After used in ritus, the deviner asks the Tugubele spirits, if a mask still has power. A Kpelié can receive new power by getting colorful paint (read my blog article: The Senufo and the use of color). But, keeping the fact in mind, that a mask is an admirable object that can bring money, very often a mask is spiritless and ment to be sold. And that is known and performed even before 1900. It can be the case that the carver or the family will get the sculptures back after they fullfilled their purpose. So it is possible that a mask, that was made in a time of 1920 to 1940 can still be found today in an excellent condition. Don't get wrong, that is not the normality, but it can be the case. Like everywhere, there are always exception cases.
I personally find the antique age of a Kpelié not that essentiell for an estimate or authenticity. I do collect masks made after 1950 and also recently carved masks too, because of the opportunity to compare. But I find the fact of the date of making very interesting in relation to the carver. Like in case of Fossoungo Dagnogo you can see certain levels of progress in an artists skill and his artistic awareness.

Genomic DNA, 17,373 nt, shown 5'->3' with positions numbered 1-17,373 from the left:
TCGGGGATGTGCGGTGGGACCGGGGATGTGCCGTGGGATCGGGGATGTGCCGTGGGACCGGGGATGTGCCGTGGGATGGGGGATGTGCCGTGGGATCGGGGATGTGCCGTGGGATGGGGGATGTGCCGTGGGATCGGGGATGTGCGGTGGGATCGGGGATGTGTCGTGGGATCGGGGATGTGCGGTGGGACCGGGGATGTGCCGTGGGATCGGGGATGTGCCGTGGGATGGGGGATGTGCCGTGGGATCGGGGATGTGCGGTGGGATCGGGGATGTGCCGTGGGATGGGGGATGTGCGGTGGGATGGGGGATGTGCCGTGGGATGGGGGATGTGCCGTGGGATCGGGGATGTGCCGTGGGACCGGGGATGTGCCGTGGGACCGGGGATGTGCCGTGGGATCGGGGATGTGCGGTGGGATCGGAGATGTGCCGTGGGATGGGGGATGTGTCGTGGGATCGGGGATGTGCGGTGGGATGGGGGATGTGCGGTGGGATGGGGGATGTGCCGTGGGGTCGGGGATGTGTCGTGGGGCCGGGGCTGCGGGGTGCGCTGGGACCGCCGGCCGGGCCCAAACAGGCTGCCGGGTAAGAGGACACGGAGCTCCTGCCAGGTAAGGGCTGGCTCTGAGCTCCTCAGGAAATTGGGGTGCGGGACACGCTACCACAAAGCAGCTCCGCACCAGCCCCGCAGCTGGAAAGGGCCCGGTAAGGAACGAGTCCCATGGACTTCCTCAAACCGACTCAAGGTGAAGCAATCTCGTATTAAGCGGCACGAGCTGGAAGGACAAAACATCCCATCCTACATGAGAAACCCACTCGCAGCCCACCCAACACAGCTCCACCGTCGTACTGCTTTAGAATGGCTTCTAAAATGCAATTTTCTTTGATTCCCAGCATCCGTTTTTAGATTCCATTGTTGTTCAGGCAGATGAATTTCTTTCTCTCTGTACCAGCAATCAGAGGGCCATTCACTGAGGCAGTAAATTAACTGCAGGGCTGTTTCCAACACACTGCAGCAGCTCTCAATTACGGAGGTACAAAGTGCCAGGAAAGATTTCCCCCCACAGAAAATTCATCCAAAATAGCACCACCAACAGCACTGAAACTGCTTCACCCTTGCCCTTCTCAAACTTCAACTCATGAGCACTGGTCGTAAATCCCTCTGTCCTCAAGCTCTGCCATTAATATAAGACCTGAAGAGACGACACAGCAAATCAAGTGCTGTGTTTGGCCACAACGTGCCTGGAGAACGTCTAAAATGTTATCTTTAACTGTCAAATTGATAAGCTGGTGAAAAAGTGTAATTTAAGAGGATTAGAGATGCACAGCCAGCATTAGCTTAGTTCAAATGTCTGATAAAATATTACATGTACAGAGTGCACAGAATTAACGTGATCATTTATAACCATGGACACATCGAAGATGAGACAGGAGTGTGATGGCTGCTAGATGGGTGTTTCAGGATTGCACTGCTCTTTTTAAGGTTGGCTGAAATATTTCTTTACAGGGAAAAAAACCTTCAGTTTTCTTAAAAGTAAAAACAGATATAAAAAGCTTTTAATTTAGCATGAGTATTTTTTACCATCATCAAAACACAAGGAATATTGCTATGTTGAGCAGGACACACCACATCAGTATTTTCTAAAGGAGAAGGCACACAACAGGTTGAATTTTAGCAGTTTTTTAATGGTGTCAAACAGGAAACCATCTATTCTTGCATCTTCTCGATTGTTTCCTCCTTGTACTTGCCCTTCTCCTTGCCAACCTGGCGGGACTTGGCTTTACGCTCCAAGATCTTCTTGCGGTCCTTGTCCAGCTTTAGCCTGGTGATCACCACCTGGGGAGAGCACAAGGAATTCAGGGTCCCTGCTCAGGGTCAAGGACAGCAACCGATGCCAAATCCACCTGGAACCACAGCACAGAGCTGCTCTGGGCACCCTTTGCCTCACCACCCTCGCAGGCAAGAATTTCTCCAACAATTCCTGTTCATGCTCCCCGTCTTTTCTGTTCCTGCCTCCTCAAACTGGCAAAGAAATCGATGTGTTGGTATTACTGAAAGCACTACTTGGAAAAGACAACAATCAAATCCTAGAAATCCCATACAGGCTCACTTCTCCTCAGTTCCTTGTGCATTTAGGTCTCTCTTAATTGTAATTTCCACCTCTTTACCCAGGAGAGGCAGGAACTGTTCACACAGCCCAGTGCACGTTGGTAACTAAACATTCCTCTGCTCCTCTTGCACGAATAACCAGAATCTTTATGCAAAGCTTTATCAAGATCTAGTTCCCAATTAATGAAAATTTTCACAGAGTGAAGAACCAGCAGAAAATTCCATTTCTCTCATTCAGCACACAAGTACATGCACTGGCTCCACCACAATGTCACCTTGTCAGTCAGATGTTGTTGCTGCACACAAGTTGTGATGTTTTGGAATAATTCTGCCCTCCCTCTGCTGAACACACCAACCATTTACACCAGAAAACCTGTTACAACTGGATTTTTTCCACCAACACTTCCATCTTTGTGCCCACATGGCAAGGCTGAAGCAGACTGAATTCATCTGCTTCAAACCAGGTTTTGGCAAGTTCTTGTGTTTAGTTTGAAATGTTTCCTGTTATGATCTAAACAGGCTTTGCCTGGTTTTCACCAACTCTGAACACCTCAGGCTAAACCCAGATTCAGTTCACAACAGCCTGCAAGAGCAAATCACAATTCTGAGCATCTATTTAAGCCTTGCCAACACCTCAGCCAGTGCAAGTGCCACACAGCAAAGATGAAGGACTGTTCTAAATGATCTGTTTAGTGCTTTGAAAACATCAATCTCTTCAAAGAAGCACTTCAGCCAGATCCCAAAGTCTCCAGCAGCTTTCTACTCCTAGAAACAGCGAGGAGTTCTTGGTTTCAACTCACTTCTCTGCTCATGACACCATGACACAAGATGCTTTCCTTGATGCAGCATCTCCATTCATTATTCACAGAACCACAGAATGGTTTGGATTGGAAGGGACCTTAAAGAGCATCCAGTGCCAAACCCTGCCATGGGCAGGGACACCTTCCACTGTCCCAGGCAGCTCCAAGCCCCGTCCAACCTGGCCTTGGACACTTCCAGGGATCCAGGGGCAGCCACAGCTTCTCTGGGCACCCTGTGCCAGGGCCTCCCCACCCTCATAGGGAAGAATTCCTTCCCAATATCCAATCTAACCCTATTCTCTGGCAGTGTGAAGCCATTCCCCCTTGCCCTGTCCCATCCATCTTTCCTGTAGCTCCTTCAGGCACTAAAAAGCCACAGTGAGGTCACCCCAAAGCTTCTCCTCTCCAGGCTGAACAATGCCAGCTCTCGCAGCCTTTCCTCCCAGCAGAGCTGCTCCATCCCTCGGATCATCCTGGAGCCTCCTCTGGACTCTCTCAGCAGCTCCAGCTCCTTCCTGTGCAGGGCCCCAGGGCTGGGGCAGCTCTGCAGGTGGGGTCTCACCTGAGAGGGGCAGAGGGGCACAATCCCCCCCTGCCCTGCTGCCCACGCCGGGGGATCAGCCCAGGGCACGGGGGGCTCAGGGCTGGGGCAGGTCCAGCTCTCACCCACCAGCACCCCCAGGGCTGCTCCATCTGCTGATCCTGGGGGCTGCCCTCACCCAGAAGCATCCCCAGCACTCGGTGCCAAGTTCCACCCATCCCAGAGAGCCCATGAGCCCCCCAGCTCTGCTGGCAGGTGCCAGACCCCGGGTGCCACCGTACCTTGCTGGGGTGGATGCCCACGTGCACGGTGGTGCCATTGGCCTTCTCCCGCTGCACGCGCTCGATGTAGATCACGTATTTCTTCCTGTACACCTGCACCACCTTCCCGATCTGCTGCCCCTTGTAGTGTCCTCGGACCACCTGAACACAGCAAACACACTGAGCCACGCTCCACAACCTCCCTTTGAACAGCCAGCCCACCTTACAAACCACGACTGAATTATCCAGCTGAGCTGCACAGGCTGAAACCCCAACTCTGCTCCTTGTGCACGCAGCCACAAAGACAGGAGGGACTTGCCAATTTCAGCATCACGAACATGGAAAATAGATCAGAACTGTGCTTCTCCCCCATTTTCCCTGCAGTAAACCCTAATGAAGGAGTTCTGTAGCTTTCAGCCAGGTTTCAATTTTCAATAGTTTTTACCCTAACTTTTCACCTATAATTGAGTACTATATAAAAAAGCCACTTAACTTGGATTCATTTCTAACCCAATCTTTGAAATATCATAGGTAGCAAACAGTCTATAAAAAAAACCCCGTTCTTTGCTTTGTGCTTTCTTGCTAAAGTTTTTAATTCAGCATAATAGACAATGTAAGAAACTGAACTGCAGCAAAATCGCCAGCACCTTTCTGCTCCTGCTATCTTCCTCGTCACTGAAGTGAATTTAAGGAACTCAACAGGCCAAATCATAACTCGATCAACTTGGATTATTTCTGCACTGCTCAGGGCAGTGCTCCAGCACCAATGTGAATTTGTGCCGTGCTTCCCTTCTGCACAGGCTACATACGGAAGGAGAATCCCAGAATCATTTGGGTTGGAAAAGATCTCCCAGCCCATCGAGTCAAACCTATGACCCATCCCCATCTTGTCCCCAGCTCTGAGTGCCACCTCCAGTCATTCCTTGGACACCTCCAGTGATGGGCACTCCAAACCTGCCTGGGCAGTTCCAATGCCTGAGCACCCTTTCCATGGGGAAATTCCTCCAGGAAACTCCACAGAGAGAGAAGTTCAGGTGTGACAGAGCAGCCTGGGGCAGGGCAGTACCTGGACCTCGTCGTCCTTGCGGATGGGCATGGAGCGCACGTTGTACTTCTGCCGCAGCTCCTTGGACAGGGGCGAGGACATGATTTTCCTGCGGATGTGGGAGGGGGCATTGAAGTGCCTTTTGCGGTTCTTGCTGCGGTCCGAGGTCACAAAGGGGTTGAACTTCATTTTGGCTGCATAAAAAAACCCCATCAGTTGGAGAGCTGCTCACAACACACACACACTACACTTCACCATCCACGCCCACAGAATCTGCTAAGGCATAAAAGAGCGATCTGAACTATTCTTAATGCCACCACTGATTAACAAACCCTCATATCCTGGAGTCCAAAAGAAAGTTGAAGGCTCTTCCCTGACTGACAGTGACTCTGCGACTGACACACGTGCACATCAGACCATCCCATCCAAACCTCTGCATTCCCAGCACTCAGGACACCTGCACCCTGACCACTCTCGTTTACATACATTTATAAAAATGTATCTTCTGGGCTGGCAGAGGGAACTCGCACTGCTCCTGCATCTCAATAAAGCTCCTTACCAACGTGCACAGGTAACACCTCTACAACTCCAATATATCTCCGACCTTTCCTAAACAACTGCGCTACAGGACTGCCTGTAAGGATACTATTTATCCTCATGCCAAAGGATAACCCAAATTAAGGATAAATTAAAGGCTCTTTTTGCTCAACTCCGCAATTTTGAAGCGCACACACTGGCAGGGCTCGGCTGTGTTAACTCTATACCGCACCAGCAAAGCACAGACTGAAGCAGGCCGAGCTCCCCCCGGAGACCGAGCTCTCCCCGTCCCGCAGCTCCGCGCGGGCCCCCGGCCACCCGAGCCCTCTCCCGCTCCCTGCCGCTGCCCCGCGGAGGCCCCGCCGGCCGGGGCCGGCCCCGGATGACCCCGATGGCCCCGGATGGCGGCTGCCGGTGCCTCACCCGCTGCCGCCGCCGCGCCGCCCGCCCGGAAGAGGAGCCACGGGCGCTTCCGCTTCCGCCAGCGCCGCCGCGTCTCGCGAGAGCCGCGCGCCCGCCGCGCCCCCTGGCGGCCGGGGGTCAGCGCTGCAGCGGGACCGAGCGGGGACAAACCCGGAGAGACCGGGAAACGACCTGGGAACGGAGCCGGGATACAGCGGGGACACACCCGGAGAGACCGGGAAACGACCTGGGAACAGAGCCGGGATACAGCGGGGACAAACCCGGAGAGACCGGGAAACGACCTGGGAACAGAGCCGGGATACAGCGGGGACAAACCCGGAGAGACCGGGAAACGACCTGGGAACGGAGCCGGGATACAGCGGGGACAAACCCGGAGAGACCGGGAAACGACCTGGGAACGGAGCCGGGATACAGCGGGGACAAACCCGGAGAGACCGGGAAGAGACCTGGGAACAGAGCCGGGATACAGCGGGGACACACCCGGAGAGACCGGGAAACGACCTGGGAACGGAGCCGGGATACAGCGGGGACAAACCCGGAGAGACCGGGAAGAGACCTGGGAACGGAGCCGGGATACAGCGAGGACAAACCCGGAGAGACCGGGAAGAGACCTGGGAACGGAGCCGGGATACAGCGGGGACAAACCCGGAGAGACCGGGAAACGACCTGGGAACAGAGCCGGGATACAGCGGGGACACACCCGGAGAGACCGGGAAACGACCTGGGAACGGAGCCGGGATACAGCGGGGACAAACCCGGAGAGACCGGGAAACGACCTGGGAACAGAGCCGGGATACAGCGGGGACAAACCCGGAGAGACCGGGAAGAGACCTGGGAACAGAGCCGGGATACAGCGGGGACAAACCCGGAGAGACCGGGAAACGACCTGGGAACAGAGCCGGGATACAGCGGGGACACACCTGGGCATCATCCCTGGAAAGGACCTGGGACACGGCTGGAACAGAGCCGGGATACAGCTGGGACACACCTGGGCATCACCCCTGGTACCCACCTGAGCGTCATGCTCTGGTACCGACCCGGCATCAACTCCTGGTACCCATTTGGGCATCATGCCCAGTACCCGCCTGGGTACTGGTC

Note 1: After posting this article in Facebook groups dealing African art, I received certain critics, that I, as a collector (who had 8 semesters of art history as subject in my studies of design and did a total of six years of intense researching as author for three publications and a number of articles for a German tribal art magazine) doubt experts opinions. One post even got deleted. That’s right, I criticize certain experts on purpose, because I find the way of judging, evaluating and determine an object very difficult. Sure, there might be lifelong experiences and gained knowledge over a long time. Sure, that some sculptures stand out by craftsmanship, patina and artists expression. Sure, there are many objects, that cry out loud that they are fake. But giving an expertise or to determine an age or date of origin just by a photo or to say „Sorry, fake!“ without giving any proof of evidence why exactly this object should be a fake, or not to give a hint to comparing or documented objects, neither giving a source to a book, catalogue or to a website, is simply unserious. And I find it even more dubios, when these, and I set the quotes on purpose, „experts“ sell sculptures. Bashing down others objects just to sell yours is...how to say that nicely...just not cool!
Note 2: The ultimate and academycally certified proof is the radiocarbon method.
Copyright content and images by Markus Ehrhard